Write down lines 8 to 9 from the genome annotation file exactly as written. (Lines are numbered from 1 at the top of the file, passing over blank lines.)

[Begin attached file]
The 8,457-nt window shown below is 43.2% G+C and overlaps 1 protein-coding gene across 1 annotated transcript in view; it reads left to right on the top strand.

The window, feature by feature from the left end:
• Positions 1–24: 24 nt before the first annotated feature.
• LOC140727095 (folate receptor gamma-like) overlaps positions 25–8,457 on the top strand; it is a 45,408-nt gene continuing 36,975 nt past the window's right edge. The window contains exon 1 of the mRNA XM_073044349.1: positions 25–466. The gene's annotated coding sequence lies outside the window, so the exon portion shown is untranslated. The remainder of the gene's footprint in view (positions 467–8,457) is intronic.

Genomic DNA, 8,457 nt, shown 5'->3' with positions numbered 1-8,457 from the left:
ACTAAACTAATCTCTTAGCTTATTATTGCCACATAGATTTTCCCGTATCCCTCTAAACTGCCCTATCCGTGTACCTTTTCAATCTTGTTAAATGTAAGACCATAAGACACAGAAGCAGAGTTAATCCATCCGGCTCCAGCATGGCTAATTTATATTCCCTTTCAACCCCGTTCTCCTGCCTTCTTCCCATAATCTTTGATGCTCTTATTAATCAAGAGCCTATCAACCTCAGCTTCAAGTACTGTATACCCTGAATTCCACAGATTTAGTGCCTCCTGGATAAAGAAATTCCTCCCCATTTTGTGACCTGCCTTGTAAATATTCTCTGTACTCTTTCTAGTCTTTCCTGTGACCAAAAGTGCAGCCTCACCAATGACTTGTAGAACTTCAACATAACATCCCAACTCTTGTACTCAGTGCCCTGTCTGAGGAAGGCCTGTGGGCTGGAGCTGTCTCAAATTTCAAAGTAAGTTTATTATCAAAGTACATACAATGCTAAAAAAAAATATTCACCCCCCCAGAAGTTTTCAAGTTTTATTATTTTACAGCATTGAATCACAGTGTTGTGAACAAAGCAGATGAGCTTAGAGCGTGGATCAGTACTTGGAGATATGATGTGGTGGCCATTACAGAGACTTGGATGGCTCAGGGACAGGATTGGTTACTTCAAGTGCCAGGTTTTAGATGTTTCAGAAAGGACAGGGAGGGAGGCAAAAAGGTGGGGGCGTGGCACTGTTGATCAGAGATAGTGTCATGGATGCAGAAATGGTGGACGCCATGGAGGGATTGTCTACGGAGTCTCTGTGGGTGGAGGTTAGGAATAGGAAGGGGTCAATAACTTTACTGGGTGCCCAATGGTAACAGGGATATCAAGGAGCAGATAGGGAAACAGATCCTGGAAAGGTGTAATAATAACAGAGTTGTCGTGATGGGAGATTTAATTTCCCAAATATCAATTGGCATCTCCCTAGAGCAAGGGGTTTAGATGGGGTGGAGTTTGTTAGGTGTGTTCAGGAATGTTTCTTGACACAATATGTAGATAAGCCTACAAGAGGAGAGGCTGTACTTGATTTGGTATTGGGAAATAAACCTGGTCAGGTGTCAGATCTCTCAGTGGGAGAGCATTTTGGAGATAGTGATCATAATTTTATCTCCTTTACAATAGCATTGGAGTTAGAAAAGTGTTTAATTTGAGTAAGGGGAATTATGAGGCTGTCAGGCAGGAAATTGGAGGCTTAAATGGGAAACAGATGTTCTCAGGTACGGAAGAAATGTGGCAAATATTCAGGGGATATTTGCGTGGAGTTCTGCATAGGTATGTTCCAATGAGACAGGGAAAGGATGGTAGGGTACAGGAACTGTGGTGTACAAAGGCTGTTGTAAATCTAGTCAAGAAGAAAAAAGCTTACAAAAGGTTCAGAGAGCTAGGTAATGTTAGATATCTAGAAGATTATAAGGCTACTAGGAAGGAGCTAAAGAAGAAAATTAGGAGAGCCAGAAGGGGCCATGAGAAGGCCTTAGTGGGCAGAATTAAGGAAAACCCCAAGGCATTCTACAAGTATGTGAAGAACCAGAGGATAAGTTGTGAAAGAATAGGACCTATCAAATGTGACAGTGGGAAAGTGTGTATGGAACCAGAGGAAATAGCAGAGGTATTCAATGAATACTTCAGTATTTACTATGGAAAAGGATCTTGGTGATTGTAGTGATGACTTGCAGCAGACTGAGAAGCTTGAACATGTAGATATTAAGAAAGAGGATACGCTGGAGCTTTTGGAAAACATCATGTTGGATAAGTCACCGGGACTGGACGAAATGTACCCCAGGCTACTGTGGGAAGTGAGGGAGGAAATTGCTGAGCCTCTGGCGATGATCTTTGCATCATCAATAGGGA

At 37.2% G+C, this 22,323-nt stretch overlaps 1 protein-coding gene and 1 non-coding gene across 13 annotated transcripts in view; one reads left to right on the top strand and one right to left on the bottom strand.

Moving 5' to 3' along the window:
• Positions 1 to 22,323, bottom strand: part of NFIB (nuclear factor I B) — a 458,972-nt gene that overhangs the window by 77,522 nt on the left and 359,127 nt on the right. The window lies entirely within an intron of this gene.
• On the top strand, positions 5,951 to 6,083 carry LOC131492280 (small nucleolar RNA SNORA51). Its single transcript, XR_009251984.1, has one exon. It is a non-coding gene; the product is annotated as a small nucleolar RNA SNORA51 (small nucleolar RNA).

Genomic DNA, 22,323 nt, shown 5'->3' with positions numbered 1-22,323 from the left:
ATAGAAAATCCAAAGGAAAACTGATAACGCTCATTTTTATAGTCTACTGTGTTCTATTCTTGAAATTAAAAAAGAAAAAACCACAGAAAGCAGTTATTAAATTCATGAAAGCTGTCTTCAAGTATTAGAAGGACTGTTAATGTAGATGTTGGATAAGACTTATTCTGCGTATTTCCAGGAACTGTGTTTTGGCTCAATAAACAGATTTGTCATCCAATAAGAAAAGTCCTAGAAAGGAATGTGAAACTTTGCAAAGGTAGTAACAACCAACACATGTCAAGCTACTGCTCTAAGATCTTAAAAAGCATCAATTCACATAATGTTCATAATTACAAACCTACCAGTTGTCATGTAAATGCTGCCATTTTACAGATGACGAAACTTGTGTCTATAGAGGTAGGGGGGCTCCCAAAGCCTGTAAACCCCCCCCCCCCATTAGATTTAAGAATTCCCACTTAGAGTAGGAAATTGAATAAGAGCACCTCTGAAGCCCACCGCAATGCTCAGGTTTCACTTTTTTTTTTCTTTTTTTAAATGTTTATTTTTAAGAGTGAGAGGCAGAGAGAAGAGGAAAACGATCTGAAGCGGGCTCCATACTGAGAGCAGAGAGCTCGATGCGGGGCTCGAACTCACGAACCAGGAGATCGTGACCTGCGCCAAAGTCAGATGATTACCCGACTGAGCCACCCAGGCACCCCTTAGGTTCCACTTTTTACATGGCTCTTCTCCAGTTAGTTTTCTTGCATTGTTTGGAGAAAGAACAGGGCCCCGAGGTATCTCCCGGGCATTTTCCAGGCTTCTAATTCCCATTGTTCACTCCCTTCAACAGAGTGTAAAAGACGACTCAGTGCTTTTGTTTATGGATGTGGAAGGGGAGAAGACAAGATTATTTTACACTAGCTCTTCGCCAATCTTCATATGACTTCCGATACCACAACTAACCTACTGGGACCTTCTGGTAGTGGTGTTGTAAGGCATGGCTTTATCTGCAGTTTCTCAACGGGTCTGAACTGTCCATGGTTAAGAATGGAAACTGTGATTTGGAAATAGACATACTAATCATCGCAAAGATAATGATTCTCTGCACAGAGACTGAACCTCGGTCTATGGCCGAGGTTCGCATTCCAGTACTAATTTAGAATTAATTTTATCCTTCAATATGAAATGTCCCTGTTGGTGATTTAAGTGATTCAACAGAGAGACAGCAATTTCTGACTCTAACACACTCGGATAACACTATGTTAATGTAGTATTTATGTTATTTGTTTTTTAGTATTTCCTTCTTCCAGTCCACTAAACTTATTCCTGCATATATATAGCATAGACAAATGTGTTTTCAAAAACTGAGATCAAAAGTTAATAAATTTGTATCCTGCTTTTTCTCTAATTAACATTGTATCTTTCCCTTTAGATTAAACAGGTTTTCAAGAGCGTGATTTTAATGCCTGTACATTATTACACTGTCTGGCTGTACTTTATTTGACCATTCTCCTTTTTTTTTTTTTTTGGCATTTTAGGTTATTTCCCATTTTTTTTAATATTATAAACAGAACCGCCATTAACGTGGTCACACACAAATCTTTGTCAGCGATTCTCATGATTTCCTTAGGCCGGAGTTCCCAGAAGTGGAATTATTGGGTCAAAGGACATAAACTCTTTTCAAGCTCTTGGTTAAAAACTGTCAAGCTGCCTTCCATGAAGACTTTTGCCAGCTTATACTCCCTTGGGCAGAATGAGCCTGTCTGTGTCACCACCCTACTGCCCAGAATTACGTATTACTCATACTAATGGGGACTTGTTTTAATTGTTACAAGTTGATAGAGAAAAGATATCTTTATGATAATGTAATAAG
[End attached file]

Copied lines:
Moving 5' to 3' along the window:
• Positions 1 to 22,323, bottom strand: part of NFIB (nuclear factor I B) — a 458,972-nt gene that overhangs the window by 77,522 nt on the left and 359,127 nt on the right. The window lies entirely within an intron of this gene.